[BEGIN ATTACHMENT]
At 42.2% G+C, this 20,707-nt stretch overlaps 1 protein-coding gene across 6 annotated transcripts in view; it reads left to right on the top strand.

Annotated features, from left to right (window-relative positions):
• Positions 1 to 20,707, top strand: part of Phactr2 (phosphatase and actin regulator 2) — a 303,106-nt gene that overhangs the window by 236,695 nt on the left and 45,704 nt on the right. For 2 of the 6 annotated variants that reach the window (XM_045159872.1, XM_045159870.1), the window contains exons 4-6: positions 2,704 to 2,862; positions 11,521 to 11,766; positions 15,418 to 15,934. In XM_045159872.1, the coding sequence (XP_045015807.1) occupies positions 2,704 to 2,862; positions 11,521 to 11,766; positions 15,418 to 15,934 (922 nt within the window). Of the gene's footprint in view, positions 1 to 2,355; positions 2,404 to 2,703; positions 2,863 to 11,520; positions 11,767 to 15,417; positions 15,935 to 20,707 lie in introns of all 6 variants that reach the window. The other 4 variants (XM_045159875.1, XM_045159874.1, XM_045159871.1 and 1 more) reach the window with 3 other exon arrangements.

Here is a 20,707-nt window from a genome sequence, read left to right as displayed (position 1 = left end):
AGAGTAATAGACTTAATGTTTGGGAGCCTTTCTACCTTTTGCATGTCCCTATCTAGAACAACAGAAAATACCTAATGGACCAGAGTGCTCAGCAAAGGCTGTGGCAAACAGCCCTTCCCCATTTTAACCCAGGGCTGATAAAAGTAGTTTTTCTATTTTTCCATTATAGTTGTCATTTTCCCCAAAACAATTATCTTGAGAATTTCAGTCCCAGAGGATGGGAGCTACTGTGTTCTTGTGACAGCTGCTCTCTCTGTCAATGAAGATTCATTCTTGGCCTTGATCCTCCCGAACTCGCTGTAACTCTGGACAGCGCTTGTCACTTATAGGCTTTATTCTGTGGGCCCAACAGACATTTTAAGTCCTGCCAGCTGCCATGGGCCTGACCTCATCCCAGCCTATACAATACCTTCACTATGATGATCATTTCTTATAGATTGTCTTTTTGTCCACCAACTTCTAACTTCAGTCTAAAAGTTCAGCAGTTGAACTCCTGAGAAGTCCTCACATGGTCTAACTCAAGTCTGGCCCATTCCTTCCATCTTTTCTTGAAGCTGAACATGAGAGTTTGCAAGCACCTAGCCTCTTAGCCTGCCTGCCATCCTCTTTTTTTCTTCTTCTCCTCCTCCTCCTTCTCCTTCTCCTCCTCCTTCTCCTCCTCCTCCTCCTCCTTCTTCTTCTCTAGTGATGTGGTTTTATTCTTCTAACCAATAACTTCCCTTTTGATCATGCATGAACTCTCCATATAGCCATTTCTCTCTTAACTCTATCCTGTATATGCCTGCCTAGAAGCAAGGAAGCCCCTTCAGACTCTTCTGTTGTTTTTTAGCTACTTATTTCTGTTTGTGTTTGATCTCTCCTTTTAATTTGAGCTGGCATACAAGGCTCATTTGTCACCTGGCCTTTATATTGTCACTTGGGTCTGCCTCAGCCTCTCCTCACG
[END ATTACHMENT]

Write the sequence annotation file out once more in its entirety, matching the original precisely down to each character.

At 42.2% G+C, this 20,707-nt stretch overlaps 1 protein-coding gene across 6 annotated transcripts in view; it reads left to right on the top strand.

Annotated features, from left to right (window-relative positions):
• Positions 1 to 20,707, top strand: part of Phactr2 (phosphatase and actin regulator 2) — a 303,106-nt gene that overhangs the window by 236,695 nt on the left and 45,704 nt on the right. For 2 of the 6 annotated variants that reach the window (XM_045159872.1, XM_045159870.1), the window contains exons 4-6: positions 2,704 to 2,862; positions 11,521 to 11,766; positions 15,418 to 15,934. In XM_045159872.1, the coding sequence (XP_045015807.1) occupies positions 2,704 to 2,862; positions 11,521 to 11,766; positions 15,418 to 15,934 (922 nt within the window). Of the gene's footprint in view, positions 1 to 2,355; positions 2,404 to 2,703; positions 2,863 to 11,520; positions 11,767 to 15,417; positions 15,935 to 20,707 lie in introns of all 6 variants that reach the window. The other 4 variants (XM_045159875.1, XM_045159874.1, XM_045159871.1 and 1 more) reach the window with 3 other exon arrangements.

Here is a 20,707-nt window from a genome sequence, read left to right as displayed (position 1 = left end):
AGAGTAATAGACTTAATGTTTGGGAGCCTTTCTACCTTTTGCATGTCCCTATCTAGAACAACAGAAAATACCTAATGGACCAGAGTGCTCAGCAAAGGCTGTGGCAAACAGCCCTTCCCCATTTTAACCCAGGGCTGATAAAAGTAGTTTTTCTATTTTTCCATTATAGTTGTCATTTTCCCCAAAACAATTATCTTGAGAATTTCAGTCCCAGAGGATGGGAGCTACTGTGTTCTTGTGACAGCTGCTCTCTCTGTCAATGAAGATTCATTCTTGGCCTTGATCCTCCCGAACTCGCTGTAACTCTGGACAGCGCTTGTCACTTATAGGCTTTATTCTGTGGGCCCAACAGACATTTTAAGTCCTGCCAGCTGCCATGGGCCTGACCTCATCCCAGCCTATACAATACCTTCACTATGATGATCATTTCTTATAGATTGTCTTTTTGTCCACCAACTTCTAACTTCAGTCTAAAAGTTCAGCAGTTGAACTCCTGAGAAGTCCTCACATGGTCTAACTCAAGTCTGGCCCATTCCTTCCATCTTTTCTTGAAGCTGAACATGAGAGTTTGCAAGCACCTAGCCTCTTAGCCTGCCTGCCATCCTCTTTTTTTCTTCTTCTCCTCCTCCTCCTTCTCCTTCTCCTCCTCCTTCTCCTCCTCCTCCTCCTCCTTCTTCTTCTCTAGTGATGTGGTTTTATTCTTCTAACCAATAACTTCCCTTTTGATCATGCATGAACTCTCCATATAGCCATTTCTCTCTTAACTCTATCCTGTATATGCCTGCCTAGAAGCAAGGAAGCCCCTTCAGACTCTTCTGTTGTTTTTTAGCTACTTATTTCTGTTTGTGTTTGATCTCTCCTTTTAATTTGAGCTGGCATACAAGGCTCATTTGTCACCTGGCCTTTATATTGTCACTTGGGTCTGCCTCAGCCTCTCCTCACG